Exploiting naivety: The fallacy of the NCAA and college athletics
The Rieger Report
Published: Friday, March 1, 2013
Updated: Sunday, March 3, 2013 14:03
During a luncheon sponsored by Oklahoma State University last week, Big 12 Commissioner Bob Bowlsby said Division I athletics do not, “…come at a cost to the rest of the institution.” Bowlsby then went further, stating how almost all Division I sports are self-supporting and how major sports are achieving their best graduation rates in history.
The NCAA and intercollegiate athletics though, have become obsolete.
This is not due to the recent University of Miami investigation debacle. Nor is it due to the disconnect between the revenue of major athletic programs and the nonprofit mission of higher education, which Wake Forest University sociologist Earl Smith dubbed the “athletic industrial complex.”
Rather, the NCAA cannot govern its members, and numerous convoluted metrics mixed with archaic rules further complicate the system.
The economics have become completely unsustainable for the overwhelming majority of Division I schools, due in large part to the growth of college football, but the ultimate cost falls on student-athletes.
The NCAA’s original mission was for student-athletes to compete in amateur athletic events, consistent with the mission of higher education. The goal was to earn a degree.
However, this student-athlete dynamic no longer exists in big-time intercollegiate athletics, and the metrics used by the NCAA to measure a student-athlete’s academic progress do not work. Major Division I sports are simply a stop for athletes hoping to make it professionally, or at least that is what they are told.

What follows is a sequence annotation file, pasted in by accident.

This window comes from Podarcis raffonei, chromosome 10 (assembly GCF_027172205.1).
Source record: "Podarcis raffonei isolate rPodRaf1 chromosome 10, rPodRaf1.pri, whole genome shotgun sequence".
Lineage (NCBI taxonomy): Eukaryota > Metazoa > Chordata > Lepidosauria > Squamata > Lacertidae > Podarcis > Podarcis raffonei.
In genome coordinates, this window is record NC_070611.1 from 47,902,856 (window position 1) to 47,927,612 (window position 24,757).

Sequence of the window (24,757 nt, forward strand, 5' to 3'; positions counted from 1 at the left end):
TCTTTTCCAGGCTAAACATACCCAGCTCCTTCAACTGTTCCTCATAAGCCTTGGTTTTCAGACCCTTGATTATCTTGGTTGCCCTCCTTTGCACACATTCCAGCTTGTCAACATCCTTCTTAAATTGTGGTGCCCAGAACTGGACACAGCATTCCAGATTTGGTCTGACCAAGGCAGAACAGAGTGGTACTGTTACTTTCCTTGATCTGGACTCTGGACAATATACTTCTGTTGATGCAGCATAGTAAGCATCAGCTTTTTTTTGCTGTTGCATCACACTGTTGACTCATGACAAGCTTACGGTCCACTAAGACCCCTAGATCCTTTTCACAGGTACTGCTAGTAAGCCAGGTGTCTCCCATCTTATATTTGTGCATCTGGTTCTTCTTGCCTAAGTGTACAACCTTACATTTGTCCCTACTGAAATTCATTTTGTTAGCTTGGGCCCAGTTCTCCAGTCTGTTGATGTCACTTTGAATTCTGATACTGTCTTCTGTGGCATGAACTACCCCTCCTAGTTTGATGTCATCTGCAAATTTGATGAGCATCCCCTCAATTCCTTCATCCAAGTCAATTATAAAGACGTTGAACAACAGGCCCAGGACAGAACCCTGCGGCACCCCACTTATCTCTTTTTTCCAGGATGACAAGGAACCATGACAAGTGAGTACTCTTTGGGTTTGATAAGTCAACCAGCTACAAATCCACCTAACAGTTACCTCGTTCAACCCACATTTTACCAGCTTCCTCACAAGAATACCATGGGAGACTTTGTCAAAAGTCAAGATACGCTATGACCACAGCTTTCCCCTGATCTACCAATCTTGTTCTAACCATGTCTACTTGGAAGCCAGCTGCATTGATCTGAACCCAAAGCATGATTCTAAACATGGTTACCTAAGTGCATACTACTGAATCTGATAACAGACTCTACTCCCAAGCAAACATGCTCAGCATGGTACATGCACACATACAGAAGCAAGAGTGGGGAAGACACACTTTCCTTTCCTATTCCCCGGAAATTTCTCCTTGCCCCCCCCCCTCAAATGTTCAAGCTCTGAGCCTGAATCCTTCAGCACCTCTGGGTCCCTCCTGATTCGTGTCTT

The problem though, is very few succeed.
As documented by Richard M. Southall, the director of the College Sport Research Institute at the University of North Carolina at Chapel Hill, less than 2 percent of men’s basketball and football athletes make it professionally.
Southall also noted in the Fall 2012 edition of the Phi Kappa Phi Forum how, “according to one investigation, Division I [Football Bowl Subdivision] athletes are up to 10 times more likely to benefit from ‘special admissions’ programs than other students,” meaning the students could not meet the normal entrance requirements.
The divide between higher education and intercollegiate athletics is not because of the NCAA though, but rather because of complacent university presidents who control the system.
The NCAA is obsolete, but not broken. Administrators should not rebuild the intercollegiate athletic model, but rather reform it.
On paper, the NCAA has the proper makeup, but in practice it does not work. This is not because of the need for separate organizations governing different sports, as Duke University’s Mike Krzyzewski has proposed, but rather because of a lack of regulations governing the underlying incentives.
Universities and media companies jumped on the opportunity to bring in millions of dollars in revenue each year after the NCAA allowed conference commissioners and the Bowl Championship Series to control college football. This began the domino effect leading to the current state of intercollegiate athletics: absurd conference realignment, ridiculous media agreements and a record number of underclassmen leaving early for the NFL draft last year. And the new football playoff system will only create more disparity.
Higher education and intercollegiate athletics are playing by completely different rules, but claim to be part of the same institution.
The problem with intercollegiate athletics is that higher education administrators, who govern the conferences and the NCAA, have essentially created a loophole in the system: nonprofit universities with the potential to bring in millions through athletic programs, while creating inaccurate student-athlete academic metrics. Meanwhile, the student-athlete is left vulnerable to revenue-hungry universities.
We know what universities value in student-athletes; the question though, is whether the NCAA will redefine the student-athlete.